Like many contentious issues, ethanol use has its backers and detractors. Now that much of the U.S. corn crop has withered, calls to reduce the amount of the U.S. corn going for biofuel production have increased, and the federally mandated Renewable Fuels Standard, which requires 32 billion gallons of biofuel to be mixed into gasoline by the end of next year, is under attack.
Whether or not the mandate is waived will affect food inflation, because corn is more economically important as a food commodity than as an energy one. By how much food prices are affected by converting corn into fuel is a matter of debate, but with drought-related yields expected to be about 14 percent lower this year, it is difficult to imagine a lower supply isn't going to have some kind of effect on food prices. At the same time, the ethanol industry has expanded, thanks largely to subsidies that ended last year, and an entire energy industry has been built around it. That means it has economic clout and political backers just like any other large industry.
What started out as an effort to reduce emissions and dependence on foreign oil has become a multibillion-dollar industry employing over 90,000 people directly, according to the Renewable Fuels Association. Between 1999 and 2011, ethanol production has grown eight-fold, to 13.9 billion gallons last year. In the same time period, the number of plants has grown from 50 to 209.
Environmentalists have since eschewed ethanol, seeking better fuel-efficiency standards and hybrid technologies over ethanol. Food security advocates says food calories shouldn't be converted into fuel calories. And economists point to how corn plays an important role in general food inflation.
Defenders insist ethanol lowers fuel prices, that its effect on food prices is exaggerated because a considerable amount of corn is returned to the livestock feed market after distillation and, according to least one flier by a pro-ethanol group in Iowa, it helps cut "funding to terrorists."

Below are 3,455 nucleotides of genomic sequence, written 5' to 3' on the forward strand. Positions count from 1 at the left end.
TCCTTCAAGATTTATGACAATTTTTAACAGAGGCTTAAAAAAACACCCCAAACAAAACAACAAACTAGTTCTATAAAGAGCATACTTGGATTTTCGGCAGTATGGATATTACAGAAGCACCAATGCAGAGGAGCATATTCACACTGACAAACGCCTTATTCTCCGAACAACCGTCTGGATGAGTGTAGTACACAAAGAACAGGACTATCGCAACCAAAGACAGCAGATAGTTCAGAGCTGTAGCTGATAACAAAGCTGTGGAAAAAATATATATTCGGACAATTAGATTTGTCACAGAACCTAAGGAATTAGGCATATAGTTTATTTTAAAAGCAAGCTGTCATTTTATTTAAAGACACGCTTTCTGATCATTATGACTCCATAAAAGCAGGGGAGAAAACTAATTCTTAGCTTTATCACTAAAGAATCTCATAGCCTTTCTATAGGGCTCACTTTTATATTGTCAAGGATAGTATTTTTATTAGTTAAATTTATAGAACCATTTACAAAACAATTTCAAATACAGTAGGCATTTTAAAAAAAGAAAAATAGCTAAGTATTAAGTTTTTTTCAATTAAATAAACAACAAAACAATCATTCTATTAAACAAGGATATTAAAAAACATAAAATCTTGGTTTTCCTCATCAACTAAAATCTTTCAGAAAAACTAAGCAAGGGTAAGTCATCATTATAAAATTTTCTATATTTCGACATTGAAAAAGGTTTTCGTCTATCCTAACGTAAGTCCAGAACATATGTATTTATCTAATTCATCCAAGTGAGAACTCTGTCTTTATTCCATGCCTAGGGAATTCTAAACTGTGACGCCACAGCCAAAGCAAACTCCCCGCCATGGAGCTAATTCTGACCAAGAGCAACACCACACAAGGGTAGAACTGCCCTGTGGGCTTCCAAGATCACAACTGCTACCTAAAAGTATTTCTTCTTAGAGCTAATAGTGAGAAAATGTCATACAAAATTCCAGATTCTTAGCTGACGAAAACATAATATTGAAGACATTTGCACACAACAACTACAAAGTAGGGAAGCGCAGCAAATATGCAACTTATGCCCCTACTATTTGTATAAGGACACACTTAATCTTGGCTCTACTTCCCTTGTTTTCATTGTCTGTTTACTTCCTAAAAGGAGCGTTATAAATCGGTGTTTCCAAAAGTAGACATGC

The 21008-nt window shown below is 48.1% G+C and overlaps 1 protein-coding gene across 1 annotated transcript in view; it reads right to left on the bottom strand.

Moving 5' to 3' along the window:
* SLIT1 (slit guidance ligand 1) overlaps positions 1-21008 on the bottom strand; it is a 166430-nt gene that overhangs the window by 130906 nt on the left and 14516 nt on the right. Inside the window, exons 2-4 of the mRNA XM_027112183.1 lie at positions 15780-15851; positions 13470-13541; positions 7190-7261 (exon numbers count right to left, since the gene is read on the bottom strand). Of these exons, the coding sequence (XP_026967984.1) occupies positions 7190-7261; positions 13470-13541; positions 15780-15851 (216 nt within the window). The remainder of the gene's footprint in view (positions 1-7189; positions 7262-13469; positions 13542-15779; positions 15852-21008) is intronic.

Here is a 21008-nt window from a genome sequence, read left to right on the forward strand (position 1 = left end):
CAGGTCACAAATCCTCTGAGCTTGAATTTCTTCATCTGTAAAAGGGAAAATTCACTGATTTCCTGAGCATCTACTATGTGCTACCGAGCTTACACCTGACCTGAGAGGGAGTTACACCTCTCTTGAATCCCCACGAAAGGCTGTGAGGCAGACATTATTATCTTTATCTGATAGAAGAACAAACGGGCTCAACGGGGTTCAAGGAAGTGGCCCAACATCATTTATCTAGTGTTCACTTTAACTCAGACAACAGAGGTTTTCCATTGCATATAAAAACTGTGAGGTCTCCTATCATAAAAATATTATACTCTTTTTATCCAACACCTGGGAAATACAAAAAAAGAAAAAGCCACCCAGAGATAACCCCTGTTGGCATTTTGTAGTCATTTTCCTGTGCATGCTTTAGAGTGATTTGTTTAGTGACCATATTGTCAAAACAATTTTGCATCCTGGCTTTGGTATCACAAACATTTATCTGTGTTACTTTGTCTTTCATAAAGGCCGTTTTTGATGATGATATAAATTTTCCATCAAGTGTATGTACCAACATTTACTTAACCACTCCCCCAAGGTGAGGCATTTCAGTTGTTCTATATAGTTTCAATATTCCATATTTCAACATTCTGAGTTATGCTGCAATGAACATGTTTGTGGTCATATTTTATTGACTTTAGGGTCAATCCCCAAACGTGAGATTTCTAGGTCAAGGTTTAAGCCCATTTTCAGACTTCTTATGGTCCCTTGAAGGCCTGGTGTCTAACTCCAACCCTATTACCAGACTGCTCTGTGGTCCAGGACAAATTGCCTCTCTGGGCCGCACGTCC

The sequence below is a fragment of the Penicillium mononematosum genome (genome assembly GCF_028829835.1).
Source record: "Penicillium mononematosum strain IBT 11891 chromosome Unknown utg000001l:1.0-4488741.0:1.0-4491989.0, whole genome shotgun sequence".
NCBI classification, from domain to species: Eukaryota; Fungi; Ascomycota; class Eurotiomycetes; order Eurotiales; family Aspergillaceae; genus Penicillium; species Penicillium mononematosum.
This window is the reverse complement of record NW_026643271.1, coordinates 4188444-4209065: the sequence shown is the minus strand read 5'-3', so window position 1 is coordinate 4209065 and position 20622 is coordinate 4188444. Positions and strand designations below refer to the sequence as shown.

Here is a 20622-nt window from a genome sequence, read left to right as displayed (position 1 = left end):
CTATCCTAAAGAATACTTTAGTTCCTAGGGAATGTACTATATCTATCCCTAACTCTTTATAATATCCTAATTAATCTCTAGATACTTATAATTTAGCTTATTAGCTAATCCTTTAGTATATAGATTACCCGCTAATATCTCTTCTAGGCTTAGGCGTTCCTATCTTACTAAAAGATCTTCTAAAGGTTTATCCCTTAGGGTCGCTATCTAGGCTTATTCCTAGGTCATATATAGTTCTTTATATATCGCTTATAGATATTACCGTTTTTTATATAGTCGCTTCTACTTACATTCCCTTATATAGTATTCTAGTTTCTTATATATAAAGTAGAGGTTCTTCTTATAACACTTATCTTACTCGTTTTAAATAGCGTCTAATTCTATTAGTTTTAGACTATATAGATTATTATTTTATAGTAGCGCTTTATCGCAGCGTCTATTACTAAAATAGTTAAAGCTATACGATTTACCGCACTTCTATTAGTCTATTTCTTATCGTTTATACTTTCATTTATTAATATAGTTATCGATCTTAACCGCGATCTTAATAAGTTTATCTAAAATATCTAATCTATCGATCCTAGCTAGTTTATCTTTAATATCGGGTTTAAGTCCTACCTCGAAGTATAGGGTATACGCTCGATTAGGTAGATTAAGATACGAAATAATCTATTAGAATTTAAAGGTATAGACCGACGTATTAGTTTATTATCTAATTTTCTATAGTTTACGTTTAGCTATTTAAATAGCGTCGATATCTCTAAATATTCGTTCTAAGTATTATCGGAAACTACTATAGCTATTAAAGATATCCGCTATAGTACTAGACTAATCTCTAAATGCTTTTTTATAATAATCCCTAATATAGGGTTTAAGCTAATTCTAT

No matter what, one thing is certain: Less corn means higher prices for products linked to corn. That is to say: Almost everything an American eats that isn't a basic staple or plant.
Bruce Babcock, economics professor at the University of Iowa, estimates that waiving the federal Renewable Fuels Standard that requires generally about a third of the U.S. corn crop to be converted into ethanol would reduce the price of corn in the short term by 4.6 percent, lowering the cost of livestock feed and the "downstream" food products, especially meat, poultry and dairy.
Here are four main narratives bouncing around this debate:
Ethanol use lowers the price of gasoline
"The results indicate that over the period of January 2000 to December 2011, the growth in ethanol production reduced wholesale gasoline prices by $0.29 per gallon on average across all regions," said Xiaodong Du and Dermot J. Hayes of the Center for Agricultural and Rural Development at Iowa State University in a report earlier this year.
Ethanol use raises consumers' fuel costs
"Increased ethanol production from January 2000 through February 2012 had no statistically significant effect on gasoline prices or oil refiner margins," said Thomas Elam, president of FarmEcon LLC, in a study published last month dismissing claims ethanol has ever lowered gas prices. "The lower energy content of ethanol has actually increased the cost of U.S. automobile motor fuel."
Less ethanol means lower corn prices
"The 2.4 billion-gallon amount of flexibility assumed in this study lowers the corn price impact of the ethanol mandate in this drought year from $1.19 per bushel to $0.28 per bushel," said Bruce Babcock, economics professor at the University of Iowa, in a study published last month regarding the U.S. drought's effect on biofuels and corn. "This means that relaxing the mandate further would have modest impacts on corn prices. Of course, this result is conditional on the distribution of corn yields used in this study. If corn yields turn out to be much lower than assumed here, then the impact of the mandate would be far greater."
More ethanol harms consumers of corn flour (hint: Mexico)
"Countries like Mexico, where nearly every family relies on corn for food, are bracing themselves for rising tortilla prices. Considering the United States is the biggest exporter of corn, it is grossly irresponsible for our government to mandate that 40 percent of U.S. corn crop to go to fuel instead of food or feed even in times of a natural disaster." -- Marie Brill, senior policy analyst, ActionAid USA, Washington, in the Chicago Tribune on Monday. Mexico is one of the few countries in the world whose poorest depend largely on corn meal used to make the nixtamal dough for tortillas, and it imports an important quantity of the grain from the United States.